In addition, a strategy with the capability to invest in multiple asset classes can seek out the best relative value opportunities not only in high-yield corporate bonds but also in floating-rate loans, convertible bonds, and the lower-rated tiers of investment-grade debt. This approach, for example, could provide exposure to some favorable attributes of floating-rate loans, such as rising levels of income with a potential increase in interest rates; higher historical recovery rates, given their place at the top of the capital structure; and relative stability from interest rate volatility, considering their minimal durations.
Finally, with the Fed's overt focus on the unemployment situation, the central bank could have a heightened tolerance for faster inflation. In that scenario, fixed-income investors' first inclination might be to gravitate toward Treasury Inflation Protected Securities (TIPS). Yet, TIPS generally have long durations and may experience adverse volatility if there is an increase in long-term interest rates. Another option would be to employ a strategy involving short-term credit securities and inflation-linked assets.3 This could provide a more targeted approach to inflation protection, with a limited increase in volatility from rising interest rates.
The unfolding events around the fiscal cliff surely are capturing investors' attention, and any resolution will have important implications. Yet, changes in the day-to-day political wrangling may not yield much insight into the upcoming investment environment. Instead, investors may want to keep focused on the various investment opportunities that may unfold as the fiscal cliff develops into the fiscal drag.
A Note about Risk: Investing involves risk, including the possible loss of principal. The value of an investment in fixed-income securities will change as interest rates fluctuate and in response to market movements. As interest rates fall, the prices of debt securities tend to rise. As rates rise, prices tend to fall. High-yield securities, sometimes called junk bonds, carry increased risks of price volatility, illiquidity, and the possibility of default in the timely payment of interest and principal. Longer-term debt securities are usually more sensitive to interest-rate changes; the longer the maturity of a security, the greater the effect a change in interest rates is likely to have on its price. Moreover, the specific collateral used to secure a loan may decline in value or become illiquid, which would adversely affect the loan's value. Convertible securities have both equity and fixed-income risk characteristics. Like all fixed-income securities, the value of convertible securities is susceptible to the risk of market losses attributable to changes in interest rates. Generally, the market value of convertible securities tends to decline as interest rates increase and, conversely, to increase as interest rates decline. No investing strategy can overcome all market volatility or guarantee future results.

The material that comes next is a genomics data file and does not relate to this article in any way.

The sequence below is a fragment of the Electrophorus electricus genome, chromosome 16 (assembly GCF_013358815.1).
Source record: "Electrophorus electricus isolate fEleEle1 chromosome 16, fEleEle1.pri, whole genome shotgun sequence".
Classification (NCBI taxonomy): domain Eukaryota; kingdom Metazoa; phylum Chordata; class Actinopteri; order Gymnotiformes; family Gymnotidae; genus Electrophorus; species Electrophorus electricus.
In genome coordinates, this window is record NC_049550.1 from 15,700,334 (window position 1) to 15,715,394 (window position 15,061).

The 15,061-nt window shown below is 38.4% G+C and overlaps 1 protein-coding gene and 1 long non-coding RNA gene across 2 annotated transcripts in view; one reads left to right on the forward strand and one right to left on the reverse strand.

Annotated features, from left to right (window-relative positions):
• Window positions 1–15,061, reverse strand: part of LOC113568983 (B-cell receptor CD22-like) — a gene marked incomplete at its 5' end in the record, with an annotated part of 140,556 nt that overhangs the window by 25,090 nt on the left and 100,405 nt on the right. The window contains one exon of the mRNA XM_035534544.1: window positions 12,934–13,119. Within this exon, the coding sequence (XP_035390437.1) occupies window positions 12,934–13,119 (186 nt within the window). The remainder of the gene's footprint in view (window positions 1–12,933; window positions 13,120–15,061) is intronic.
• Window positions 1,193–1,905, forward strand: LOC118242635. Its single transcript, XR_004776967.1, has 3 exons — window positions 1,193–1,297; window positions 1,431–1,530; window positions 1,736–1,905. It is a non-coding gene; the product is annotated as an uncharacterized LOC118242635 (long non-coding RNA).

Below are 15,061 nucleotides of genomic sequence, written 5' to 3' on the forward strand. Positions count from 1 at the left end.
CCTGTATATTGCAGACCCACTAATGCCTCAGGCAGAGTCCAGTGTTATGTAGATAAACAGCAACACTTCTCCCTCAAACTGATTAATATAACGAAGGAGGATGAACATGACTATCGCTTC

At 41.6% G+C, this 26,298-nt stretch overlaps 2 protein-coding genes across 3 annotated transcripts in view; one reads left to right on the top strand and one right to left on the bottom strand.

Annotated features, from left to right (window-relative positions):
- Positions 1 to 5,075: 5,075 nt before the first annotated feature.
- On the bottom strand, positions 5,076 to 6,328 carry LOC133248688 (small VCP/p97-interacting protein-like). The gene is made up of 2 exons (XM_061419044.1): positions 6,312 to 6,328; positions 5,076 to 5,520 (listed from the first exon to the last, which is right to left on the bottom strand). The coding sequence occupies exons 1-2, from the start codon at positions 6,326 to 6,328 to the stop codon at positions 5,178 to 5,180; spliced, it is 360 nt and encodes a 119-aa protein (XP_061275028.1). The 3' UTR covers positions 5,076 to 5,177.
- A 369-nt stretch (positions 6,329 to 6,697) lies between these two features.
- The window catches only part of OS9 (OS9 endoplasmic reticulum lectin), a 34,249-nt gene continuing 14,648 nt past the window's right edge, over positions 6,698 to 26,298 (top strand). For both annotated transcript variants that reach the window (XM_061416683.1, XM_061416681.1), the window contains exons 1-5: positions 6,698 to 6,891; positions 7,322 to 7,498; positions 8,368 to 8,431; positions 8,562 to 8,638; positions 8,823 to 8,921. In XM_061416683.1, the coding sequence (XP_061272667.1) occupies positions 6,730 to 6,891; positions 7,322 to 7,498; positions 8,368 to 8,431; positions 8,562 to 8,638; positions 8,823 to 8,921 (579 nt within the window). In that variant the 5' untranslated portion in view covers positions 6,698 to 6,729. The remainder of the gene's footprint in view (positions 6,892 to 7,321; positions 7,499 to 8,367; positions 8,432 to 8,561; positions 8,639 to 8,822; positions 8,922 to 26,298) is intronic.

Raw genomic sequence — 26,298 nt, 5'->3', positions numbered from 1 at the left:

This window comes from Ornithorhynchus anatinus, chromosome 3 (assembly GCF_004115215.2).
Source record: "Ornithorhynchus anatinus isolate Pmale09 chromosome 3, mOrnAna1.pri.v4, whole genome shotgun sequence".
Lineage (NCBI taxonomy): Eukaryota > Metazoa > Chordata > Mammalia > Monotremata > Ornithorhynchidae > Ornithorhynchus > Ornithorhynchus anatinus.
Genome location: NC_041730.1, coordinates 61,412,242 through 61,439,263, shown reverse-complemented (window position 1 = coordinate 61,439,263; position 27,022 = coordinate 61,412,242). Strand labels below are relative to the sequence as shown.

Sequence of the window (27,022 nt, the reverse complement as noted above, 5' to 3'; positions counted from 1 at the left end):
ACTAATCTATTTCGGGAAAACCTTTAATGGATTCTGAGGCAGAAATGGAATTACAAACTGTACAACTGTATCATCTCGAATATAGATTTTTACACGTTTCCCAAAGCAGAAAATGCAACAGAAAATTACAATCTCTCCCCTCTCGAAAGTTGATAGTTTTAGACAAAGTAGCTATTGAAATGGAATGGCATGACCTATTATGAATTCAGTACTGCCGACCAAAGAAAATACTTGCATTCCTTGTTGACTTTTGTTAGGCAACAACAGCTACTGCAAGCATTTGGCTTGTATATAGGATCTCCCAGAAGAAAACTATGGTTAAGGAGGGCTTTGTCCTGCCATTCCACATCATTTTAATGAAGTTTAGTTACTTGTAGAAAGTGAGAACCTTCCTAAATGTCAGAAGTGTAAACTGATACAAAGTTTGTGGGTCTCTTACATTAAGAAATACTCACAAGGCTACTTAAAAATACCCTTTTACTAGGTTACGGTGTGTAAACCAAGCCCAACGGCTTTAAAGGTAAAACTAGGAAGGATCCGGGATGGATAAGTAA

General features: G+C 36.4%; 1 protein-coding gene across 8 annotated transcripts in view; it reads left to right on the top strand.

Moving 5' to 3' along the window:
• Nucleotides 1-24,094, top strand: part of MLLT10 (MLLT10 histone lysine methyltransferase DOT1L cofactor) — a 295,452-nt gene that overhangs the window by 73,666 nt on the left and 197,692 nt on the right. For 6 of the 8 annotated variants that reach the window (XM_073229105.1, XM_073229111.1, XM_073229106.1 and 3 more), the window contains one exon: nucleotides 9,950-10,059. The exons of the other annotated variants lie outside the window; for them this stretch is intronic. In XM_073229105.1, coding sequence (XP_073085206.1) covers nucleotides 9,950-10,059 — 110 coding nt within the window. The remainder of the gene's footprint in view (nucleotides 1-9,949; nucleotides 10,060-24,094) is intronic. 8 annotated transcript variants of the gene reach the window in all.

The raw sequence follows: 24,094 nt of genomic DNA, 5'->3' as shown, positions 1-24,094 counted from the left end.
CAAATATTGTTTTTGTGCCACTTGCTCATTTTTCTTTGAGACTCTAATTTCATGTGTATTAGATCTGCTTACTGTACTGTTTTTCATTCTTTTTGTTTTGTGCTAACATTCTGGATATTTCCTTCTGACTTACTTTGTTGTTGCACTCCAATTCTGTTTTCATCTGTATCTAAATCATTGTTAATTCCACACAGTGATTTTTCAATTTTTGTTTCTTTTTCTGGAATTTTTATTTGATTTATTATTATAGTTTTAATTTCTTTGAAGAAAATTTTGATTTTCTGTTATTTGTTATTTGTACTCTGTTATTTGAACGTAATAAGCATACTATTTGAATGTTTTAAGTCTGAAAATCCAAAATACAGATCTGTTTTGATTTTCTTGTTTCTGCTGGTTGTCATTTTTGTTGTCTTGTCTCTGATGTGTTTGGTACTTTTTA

Bonds are categorized by quality, and bond quality is related to the return investors expect to receive on a bond. In general, the lower the quality of the bond, the higher the return an investor expects to compensate for the risk of the bond defaulting.
Treasuries are debt securities issued by the U.S. government and secured by its full faith and credit. Income from Treasury securities is exempt from state and local taxes.
Treasury Inflation Protected Securities (TIPS) are treasury securities that are indexed to inflation in order to protect investors from the negative effects of inflation. TIPS are considered an extremely low-risk investment since they are backed by the U.S. government and since their par value rises with inflation, as measured by the Consumer Price Index, while their interest rate remains fixed.
The opinions in the preceding commentary are as of the date of publication and subject to change based on subsequent developments and may not reflect the views of the firm as a whole. This material is not intended to be legal or tax advice and is not to be relied upon as a forecast, or research or investment advice regarding a particular investment or the markets in general, nor is it intended to predict or depict performance of any investment. Investors should not assume that investments in the securities and/or sectors described were or will be profitable. This document is prepared based on information Lord Abbett deems reliable; however, Lord Abbett does not warrant the accuracy or completeness of the information. Investors should consult with a financial advisor prior to making an investment decision.
Investors should carefully consider the investment objectives, risks, charges, and expenses of the Lord Abbett funds. This and other important information is contained in each fund’s summary prospectus and/or prospectus. To obtain a prospectus or summary prospectus on any Lord Abbett mutual fund, contact your investment professional or Lord Abbett Distributor LLC at 888-522-2388 or visit us at www.lordabbett.com. Read the prospectus carefully before you invest.